Lilium michiganense plants from a single plant population of local provenance but being grown under cultivation were crosspollinated under controlled conditions to exclude natural pollinators. Slightly immature, nondehisced fruit were removed 69 d after pollination. Fruit were surface-disinfested for 1 min in 70% ethanol followed by 15 min in a 50% sodium hypochlorite solution containing three drops of surfactant Tween 80 per 500 mL of solution and then rinsed in sterile water for 10 min. Seed were aseptically excised and cultured in vitro on Murashige and Skoog (Murashige and Skoog, 1962) basal medium and vitamins with 30 g·L−1 sucrose, 7.0 g·L−1 agar, and a pH = 5.7. Seed and all subsequent cultures were maintained at 20 °C in the light with a 14-h photoperiod and 30 μmol·m−2·s−1 [measured with a LI-190SA Quantum Sensor (LI-COR, Lincoln, NE)] provided by two 40-W cool white fluorescent lamps. After 5 months, leaves and roots were removed from seedlings, the remaining bulbs (each ≈4 mm tall) transversely sectioned, then the bulb sections cultured cut-surface down on the identical medium supplemented with 0.0, 1.0, 2.0, 4.0, or 8.0 μm dicamba, picloram, K-NAA, or 2,4-D. The PGRs and concentrations were selected based on previous reports of their use for other Lilium taxa (Famelaer et al., 1996; Haensch, 1996; Okazaki and Koizumi, 1995; Pelkonen and Kauppi, 1999; Tribulato et al., 1997). PGRs were added to medium before autoclaving, except dicamba, which was dissolved in 50% ethanol and added after medium autoclaving. Media for all cultures were autoclaved at 121 °C for 15 min, then poured into presterilized, disposable 100 mm × 15-mm petri dishes, ≈25 mL of medium per dish. Approximately 25 seed were sown in each petri dish for the seed germination stage. Two sectioned bulbs for a total of four explants were placed in each petri dish for the growth regulator study.

Experimental design and statistical analysis.

For each experiment, 16 explants (one-half of a transversely sectioned bulb each) were randomly assigned to each PGR treatment. The experiment was conducted three times for a total of 48 explants per treatment. Morphogenetic response (number of shoots produced per explant, percent of explants forming roots, and percent of explants forming callus) was tabulated 4 months after placement of explants on media. Data were subjected to analysis of variance and polynomial regression (linear and quadratic level). Rooting percentages were transformed using arcsine before statistical analysis (nontransformed data presented in Table 3). All pairwise comparisons of mean values were analyzed using the Tukey-Kramer test. Data were analyzed using CoStat statistical software (CoHort Software, Berkeley, CA).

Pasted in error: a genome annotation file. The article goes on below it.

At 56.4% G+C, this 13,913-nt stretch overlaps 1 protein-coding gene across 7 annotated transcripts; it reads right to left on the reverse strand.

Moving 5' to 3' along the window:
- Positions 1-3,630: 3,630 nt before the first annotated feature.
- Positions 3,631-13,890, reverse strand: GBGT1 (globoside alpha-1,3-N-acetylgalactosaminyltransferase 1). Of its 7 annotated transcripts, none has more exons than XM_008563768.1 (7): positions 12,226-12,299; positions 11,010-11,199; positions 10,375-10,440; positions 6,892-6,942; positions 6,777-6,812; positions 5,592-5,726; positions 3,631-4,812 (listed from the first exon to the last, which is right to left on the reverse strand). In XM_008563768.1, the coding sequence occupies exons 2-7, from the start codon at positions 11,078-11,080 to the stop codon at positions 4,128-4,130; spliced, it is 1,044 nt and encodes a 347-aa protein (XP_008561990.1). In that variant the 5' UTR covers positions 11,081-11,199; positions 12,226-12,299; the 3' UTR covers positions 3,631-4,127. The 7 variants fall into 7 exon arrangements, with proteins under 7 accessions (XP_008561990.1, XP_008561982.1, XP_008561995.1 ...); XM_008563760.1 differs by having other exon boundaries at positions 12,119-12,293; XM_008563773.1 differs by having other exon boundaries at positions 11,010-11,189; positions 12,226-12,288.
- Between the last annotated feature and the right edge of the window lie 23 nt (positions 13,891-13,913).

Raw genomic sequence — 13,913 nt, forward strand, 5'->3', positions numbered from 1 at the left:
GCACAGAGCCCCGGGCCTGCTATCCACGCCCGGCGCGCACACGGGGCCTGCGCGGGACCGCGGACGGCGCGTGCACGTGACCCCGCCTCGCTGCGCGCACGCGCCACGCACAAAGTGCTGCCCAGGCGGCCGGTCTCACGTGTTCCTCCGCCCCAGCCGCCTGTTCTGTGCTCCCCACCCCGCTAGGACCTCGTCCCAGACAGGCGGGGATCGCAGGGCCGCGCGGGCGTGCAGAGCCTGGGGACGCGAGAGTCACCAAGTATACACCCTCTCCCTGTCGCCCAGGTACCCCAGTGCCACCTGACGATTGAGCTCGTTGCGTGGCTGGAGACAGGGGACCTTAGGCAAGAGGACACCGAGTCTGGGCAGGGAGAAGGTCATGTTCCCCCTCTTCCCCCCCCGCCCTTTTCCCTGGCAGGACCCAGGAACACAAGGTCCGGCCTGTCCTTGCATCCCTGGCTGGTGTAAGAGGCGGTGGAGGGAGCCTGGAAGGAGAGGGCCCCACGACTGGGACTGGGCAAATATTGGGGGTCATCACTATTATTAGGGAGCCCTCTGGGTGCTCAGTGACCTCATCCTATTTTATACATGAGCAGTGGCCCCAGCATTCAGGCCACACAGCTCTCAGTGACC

Results and Discussion

Shoot production was promoted overall by treatment with dicamba, picloram, and K-NAA (Table 1) in comparison with the control (2.5 shoots/explant). Shoot production varied significantly among the PGRs and also among the different concentrations within the PGRs dicamba, picloram, and 2,4-D. A maximum of 7.9 shoots per explant was promoted by 4.0 μm K-NAA and 1.0 μm dicamba, respectively. Callus and root production also varied significantly among PGR treatments. Callus production (Table 2) was promoted overall by dicamba, picloram, and K-NAA treatments in comparison with the control (15% callusing). Although overall 2,4-D treatment did not have a significant effect on callus production, a significant difference within the 2,4-D treatments indicates individual 2,4-D concentrations may have an effect on callus production. Root production (Table 3) was inhibited overall by dicamba, picloram, and 2,4-D treatments in comparison with the control (100% rooting), whereas NAA overall did not inhibit root production. There were no significant differences in root production between concentrations tested within each PGR. The most morphogenetically responsive explants exhibited axillary/adventitious shoots, callus masses, and adventitious roots in complex clumps (Fig. 1).

Table 1.

Shoot proliferation from Lilium michiganense explants in response to 4-month treatment in vitro with the PGRs dicamba, picloram, K-NAA, or 2,4-D.

Table 1.
Table 2.

Callus production from Lilium michiganense explants in response to 4-month treatment in vitro with the PGRs dicamba, picloram, K-NAA, or 2,4-D.

Table 2.
Table 3.

Root production from Lilium michiganense explants in response to 4-month treatment in vitro with the PGRs dicamba, picloram, K-NAA, or 2,4-D.

Table 3.
Fig. 1.
Fig. 1.

Root (R), adventitious shoot (A), and callus (C) formation in vitro from a transversely sectioned Lilium michiganense seedling bulb explant (E) after 4 months culture on Murashige and Skoog medium supplemented with 2 μm K-NAA.

Citation: HortScience horts 43, 6; 10.21273/HORTSCI.43.6.1922